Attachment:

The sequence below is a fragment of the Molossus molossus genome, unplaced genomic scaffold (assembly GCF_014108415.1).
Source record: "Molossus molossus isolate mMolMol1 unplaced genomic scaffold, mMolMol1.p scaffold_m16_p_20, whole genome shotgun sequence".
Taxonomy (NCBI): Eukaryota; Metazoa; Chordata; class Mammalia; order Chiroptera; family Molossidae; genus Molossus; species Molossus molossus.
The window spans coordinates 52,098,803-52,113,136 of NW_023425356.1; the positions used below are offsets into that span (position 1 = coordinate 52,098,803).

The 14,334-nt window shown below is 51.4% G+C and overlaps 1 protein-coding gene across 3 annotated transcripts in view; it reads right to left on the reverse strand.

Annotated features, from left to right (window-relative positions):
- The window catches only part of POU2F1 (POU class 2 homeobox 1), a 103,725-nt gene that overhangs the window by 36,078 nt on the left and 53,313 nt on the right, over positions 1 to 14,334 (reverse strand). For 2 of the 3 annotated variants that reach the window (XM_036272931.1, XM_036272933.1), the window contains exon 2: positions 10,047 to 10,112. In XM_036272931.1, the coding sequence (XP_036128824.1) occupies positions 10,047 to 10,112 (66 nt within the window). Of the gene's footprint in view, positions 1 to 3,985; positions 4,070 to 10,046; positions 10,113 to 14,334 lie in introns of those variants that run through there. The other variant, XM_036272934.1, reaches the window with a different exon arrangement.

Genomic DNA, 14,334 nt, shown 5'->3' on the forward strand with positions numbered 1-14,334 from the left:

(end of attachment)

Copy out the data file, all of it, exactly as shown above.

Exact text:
The sequence below is a fragment of the Molossus molossus genome, unplaced genomic scaffold (assembly GCF_014108415.1).
Source record: "Molossus molossus isolate mMolMol1 unplaced genomic scaffold, mMolMol1.p scaffold_m16_p_20, whole genome shotgun sequence".
Taxonomy (NCBI): Eukaryota; Metazoa; Chordata; class Mammalia; order Chiroptera; family Molossidae; genus Molossus; species Molossus molossus.
The window spans coordinates 52,098,803-52,113,136 of NW_023425356.1; the positions used below are offsets into that span (position 1 = coordinate 52,098,803).

The 14,334-nt window shown below is 51.4% G+C and overlaps 1 protein-coding gene across 3 annotated transcripts in view; it reads right to left on the reverse strand.

Annotated features, from left to right (window-relative positions):
- The window catches only part of POU2F1 (POU class 2 homeobox 1), a 103,725-nt gene that overhangs the window by 36,078 nt on the left and 53,313 nt on the right, over positions 1 to 14,334 (reverse strand). For 2 of the 3 annotated variants that reach the window (XM_036272931.1, XM_036272933.1), the window contains exon 2: positions 10,047 to 10,112. In XM_036272931.1, the coding sequence (XP_036128824.1) occupies positions 10,047 to 10,112 (66 nt within the window). Of the gene's footprint in view, positions 1 to 3,985; positions 4,070 to 10,046; positions 10,113 to 14,334 lie in introns of those variants that run through there. The other variant, XM_036272934.1, reaches the window with a different exon arrangement.

Genomic DNA, 14,334 nt, shown 5'->3' on the forward strand with positions numbered 1-14,334 from the left: